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C.D. Warner, et al., comp.  The Library of the World’s Best Literature.
An Anthology in Thirty Volumes.  1917.
 
The Fight between Tom Brown and Williams
By Thomas Hughes (1822–1896)
 
From ‘Tom Brown’s School Days’

TOM felt he had got his work cut out for him, as he stripped off his jacket, waistcoat, and braces. East tied his handkerchief round his waist, and rolled up his shirt-sleeves for him.  1
  “Now, old boy, don’t you open your mouth to say a word, or try to help yourself a bit,—we’ll do all that: you keep all your breath and strength for the Slogger.”  2
  Martin meanwhile folded the clothes, and put them under the chapel rails; and now Tom, with East to handle him and Martin to give him a knee, steps out on the turf and is ready for all that may come; and here is the Slogger too, all stripped, and thirsting for the fray.  3
  It doesn’t look a fair match at first glance. Williams is nearly two inches taller and probably a long year older than his opponent, and he is very strongly made about the arms and shoulders; “peels well,” as the little knot of big fifth-form boys, the amateurs, say,—who stand outside the ring of little boys, looking complacently on but taking no active part in the proceedings. But down below he is not so good by any means: no spring from the loins, and feeblish, not to say shipwrecky, about the knees. Tom, on the contrary, though not half so strong in the arms, is good all over; straight, hard, and springy from neck to ankle, better perhaps in his legs than anywhere. Besides, you can see by the clear white of his eye and fresh bright look of his skin that he is in tiptop training, able to do all he knows; while the Slogger looks rather sodden, as if he didn’t take much exercise and eat too much tuck. The time-keeper is chosen, a large ring made, and the two stand up opposite each other for a moment, giving us time just to make our little observations.  4
  “If Tom’ll only condescend to fight with his head and heels,” as East mutters to Martin, “we shall do.”  5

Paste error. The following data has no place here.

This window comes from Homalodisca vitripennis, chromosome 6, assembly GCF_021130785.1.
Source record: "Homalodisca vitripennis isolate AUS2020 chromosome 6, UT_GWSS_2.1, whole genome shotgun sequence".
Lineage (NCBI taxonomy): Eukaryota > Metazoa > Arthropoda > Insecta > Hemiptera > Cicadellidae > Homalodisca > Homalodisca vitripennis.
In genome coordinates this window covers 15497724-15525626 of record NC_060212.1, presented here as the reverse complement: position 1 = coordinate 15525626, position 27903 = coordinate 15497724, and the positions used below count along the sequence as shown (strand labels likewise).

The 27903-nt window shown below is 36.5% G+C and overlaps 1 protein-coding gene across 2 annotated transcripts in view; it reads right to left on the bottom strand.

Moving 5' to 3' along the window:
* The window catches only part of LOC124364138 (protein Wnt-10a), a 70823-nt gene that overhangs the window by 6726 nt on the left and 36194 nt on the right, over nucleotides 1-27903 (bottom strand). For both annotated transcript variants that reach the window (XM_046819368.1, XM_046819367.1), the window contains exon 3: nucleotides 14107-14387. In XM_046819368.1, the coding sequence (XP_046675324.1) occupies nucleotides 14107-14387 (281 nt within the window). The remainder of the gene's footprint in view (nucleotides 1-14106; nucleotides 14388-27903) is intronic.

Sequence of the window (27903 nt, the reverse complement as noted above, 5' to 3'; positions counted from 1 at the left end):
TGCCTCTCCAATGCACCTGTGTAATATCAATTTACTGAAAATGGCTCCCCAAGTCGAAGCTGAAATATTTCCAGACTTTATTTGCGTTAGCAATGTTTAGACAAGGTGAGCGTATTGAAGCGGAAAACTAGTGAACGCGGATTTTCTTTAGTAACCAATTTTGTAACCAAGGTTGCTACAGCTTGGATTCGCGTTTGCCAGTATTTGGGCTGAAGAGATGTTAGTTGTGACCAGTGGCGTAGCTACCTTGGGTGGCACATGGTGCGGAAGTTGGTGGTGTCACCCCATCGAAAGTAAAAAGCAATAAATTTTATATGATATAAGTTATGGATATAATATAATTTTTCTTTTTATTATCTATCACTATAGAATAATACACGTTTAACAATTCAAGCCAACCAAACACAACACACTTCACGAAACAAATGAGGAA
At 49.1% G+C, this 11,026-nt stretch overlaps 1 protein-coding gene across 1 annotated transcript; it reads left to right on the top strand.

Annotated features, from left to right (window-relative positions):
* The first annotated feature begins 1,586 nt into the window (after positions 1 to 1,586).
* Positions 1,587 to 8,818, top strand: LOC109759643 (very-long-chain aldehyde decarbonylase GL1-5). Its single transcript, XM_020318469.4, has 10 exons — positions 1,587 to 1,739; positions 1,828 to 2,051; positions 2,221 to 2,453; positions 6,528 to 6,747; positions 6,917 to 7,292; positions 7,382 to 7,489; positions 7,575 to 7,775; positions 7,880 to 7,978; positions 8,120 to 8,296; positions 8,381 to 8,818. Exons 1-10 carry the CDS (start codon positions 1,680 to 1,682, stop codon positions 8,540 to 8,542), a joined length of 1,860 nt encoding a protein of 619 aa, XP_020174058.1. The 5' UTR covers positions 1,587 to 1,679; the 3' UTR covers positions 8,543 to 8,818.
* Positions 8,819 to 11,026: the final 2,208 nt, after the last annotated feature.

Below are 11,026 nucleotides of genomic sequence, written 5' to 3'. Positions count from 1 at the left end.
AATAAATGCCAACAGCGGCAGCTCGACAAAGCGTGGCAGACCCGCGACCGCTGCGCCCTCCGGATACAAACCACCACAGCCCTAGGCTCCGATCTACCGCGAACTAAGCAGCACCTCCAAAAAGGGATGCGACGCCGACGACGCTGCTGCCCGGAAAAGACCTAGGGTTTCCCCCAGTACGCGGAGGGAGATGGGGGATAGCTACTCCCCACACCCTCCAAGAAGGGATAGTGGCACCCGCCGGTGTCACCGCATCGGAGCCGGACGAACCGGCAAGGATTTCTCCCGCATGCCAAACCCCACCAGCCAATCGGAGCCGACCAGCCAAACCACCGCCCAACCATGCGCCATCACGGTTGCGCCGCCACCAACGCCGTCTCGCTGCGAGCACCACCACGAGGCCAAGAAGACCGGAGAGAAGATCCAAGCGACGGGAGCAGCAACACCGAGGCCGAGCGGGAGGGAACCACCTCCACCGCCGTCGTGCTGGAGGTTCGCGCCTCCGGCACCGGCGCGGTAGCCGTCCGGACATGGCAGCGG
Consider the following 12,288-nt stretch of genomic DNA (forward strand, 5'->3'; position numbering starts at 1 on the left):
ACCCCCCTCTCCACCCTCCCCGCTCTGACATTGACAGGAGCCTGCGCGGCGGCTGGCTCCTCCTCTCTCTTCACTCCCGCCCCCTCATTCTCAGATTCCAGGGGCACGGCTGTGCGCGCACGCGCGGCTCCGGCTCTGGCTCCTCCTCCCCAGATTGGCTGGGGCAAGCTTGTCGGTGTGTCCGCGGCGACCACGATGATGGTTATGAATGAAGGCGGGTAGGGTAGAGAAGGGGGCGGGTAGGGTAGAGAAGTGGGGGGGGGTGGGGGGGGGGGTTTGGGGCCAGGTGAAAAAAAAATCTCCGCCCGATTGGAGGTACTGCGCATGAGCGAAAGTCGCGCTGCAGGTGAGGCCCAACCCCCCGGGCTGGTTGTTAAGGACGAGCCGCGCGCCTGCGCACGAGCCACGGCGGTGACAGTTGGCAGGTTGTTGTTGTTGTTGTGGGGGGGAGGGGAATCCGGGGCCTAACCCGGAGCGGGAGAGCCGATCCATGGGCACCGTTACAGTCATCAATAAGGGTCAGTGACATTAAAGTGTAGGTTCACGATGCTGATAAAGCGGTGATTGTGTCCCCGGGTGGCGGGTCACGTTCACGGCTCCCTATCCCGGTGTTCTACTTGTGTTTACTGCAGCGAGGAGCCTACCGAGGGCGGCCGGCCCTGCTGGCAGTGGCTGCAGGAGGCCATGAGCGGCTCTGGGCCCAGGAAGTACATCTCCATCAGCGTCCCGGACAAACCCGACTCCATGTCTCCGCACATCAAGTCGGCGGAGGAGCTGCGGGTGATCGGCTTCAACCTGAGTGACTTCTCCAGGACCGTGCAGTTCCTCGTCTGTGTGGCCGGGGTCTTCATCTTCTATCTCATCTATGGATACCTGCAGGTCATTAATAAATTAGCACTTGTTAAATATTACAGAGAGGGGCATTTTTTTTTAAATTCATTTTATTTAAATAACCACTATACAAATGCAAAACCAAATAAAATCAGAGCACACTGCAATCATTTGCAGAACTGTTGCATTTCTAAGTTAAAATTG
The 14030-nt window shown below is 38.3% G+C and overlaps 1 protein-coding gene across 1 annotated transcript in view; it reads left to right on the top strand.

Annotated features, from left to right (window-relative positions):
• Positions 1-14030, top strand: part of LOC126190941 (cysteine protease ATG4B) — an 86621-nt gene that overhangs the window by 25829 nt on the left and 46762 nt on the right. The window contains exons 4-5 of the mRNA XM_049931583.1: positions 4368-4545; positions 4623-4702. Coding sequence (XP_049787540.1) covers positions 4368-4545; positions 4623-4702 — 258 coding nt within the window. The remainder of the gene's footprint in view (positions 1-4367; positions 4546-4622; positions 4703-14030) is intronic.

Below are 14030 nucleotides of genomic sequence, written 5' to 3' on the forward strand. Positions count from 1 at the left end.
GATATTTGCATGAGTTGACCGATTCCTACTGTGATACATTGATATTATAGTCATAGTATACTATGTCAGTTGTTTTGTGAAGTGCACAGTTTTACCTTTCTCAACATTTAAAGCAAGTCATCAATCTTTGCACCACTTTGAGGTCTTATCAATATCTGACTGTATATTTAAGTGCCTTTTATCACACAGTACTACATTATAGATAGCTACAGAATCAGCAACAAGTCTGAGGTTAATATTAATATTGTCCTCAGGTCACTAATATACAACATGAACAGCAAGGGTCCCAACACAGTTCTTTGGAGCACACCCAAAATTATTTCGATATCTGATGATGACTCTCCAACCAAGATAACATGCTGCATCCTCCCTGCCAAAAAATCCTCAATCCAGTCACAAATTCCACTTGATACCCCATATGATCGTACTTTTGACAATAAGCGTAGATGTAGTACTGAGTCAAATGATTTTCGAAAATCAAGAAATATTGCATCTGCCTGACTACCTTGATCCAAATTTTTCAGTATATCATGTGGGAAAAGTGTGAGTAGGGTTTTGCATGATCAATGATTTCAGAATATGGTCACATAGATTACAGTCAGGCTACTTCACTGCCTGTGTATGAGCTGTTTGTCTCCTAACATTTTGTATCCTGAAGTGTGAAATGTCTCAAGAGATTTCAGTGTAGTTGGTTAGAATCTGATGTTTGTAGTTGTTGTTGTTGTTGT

But seemingly he won’t, for there he goes in, making play with both hands. Hard all, is the word: the two stand to each other like men; rally follows rally in quick succession, each fighting as if he thought to finish the whole thing out of hand.  6
  “Can’t last at this rate,” say the knowing ones, while the partisans of each make the air ring with their shouts and counter-shouts of encouragement, approval, and defiance.  7
  “Take it easy, take it easy—keep away, let him come after you,” implores East, as he wipes Tom’s face after the first round, with wet sponge; while he sits back on Martin’s knee, supported by the Madman’s long arms, which tremble a little from excitement.  8
  “Time’s up!” calls the time-keeper.  9
  “There he goes again, hang it all!” growls East, as his man is at it again as hard as ever.  10
  A very severe round follows, in which Tom gets out-and-out the worst of it, and is at last hit clean off his legs and deposited on the grass by a right-hander from the Slogger.  11
  Loud shouts rise from the boys of Slogger’s house, and the schoolhouse are silent and vicious, ready to pick quarrels anywhere.  12
  “Two to one in half-crowns on the big ’un,” says Rattle, one of the amateurs, a tall fellow, in thunder-and-lightning waistcoat, and puffy, good-natured face.  13
  “Done!” says Groove, another amateur of quieter look, taking out his note-book to enter it—for our friend Rattle sometimes forgets these little things.  14
  Meantime East is freshening up Tom with the sponges for next round, and has set two other boys to rub his hands.  15